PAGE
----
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again, and to an enjoyment of the same, or a friendship built on better conditions than the former. This description of reconciliation doth God himself give us, Job xlii. 7—9.
And it was so, that after the Lord had spoken these words unto Job, the Lord said unto Eliphaz the Temanite, My wrath is kindled against thee, and against thy two friends: for ye have not spoken of me the thing that is right, as my servant Job hath. Therefore take unto you now seven bullocks and seven rams, and go to my servant Job, and offer up for yourselves a burnt-offering, and my servant Job shall pray for you, for him will I accept, lest I deal with you after your folly, in that you have not spoken of me the thing that is right, like my servant Job,' &c. The offenders are Eliphaz and his two friends; the offence is their folly in not speaking aright of God. The issue of the breach is, that the wrath or anger of God was towards them; reconciliation is the turning away of that wrath; the means whereby this was to be done, appointed of God, is the sacrifice of Job for atonement.
This then is that which we ascribe to the death of Christ, when we say that as a sacrifice we were reconciled to God by it; or that he made reconciliation for us. Having made God our enemy by sin (as before), Christ by his death turned away his anger, appeased his wrath, and brought us into favour again with God: before the proof of this, I must needs give one caution as to some terms of this discourse, as also remove an objection that lies at the very entrance against the whole nature of that which is treated of.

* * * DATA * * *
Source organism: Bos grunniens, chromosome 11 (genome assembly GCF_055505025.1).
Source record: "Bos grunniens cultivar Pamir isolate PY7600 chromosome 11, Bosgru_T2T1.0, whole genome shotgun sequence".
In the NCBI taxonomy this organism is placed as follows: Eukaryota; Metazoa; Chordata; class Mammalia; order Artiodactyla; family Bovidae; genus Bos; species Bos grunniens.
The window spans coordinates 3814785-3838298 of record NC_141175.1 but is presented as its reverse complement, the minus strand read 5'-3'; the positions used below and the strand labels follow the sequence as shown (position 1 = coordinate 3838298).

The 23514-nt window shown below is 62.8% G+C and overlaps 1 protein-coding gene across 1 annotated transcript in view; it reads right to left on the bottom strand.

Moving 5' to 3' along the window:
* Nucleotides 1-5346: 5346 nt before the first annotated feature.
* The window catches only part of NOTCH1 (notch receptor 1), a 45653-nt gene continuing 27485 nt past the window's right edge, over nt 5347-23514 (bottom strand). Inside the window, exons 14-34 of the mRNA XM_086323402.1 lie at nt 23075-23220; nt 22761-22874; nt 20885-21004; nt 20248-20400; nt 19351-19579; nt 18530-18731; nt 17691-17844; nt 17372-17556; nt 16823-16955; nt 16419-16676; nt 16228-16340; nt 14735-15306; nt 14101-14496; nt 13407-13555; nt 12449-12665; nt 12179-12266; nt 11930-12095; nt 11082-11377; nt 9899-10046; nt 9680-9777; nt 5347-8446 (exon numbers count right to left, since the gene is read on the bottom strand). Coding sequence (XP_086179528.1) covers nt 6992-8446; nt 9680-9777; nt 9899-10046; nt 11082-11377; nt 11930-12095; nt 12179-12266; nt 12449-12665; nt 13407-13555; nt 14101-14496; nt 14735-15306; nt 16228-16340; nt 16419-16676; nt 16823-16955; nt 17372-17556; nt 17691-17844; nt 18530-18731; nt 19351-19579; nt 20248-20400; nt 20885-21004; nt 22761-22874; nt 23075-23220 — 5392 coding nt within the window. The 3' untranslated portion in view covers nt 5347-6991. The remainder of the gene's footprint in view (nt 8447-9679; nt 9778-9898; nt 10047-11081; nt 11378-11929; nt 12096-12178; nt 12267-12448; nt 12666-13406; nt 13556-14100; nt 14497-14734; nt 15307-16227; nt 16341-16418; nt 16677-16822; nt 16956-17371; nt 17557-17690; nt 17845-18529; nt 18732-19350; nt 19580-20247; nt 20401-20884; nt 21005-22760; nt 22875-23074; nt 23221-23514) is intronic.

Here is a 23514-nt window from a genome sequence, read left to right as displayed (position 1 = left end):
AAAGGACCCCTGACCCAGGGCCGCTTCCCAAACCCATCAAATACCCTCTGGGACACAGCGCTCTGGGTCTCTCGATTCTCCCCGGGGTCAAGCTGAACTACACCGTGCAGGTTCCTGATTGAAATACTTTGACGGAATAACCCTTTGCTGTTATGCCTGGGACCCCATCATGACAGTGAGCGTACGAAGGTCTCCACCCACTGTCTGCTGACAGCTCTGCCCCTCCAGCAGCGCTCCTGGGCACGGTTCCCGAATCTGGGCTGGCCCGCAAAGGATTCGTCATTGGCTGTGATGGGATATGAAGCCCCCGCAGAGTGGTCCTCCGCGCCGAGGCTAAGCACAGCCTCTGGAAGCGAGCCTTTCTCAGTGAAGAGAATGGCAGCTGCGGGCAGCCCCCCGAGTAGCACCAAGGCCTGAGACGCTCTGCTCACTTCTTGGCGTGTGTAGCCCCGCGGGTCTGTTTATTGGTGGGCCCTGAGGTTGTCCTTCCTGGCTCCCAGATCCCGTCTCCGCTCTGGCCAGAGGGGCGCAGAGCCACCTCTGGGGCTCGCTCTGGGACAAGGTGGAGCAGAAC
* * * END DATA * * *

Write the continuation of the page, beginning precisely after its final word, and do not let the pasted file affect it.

For the first, when we speak of the anger of God, his wrath, and his being appeased towards us, we speak after the manner of men, but yet by the allowance of God himself; not that God is properly angry, and properly altered from that state and appeased, whereby he should properly be mutable and be actually changed; but by the anger of God, which sometimes in Scripture signifyeth his justice from whence punishment proceeds, sometimes the effects of anger or punishment itself, the obstacles before-mentioned on the part of God, from his nature, justice, law, and truth are intended; and his being appeased towards us, his being satisfied as to all the bars so laid in the way from receiving
us to favour, without the least alteration in him, his nature, will, or justice and according to the analogy hereof, I desire that whatever is spoken of the anger of God, and his being appeased or altered, which is the language wherein he converseth with us, and instructs us to wisdom, may be measured and interpreted.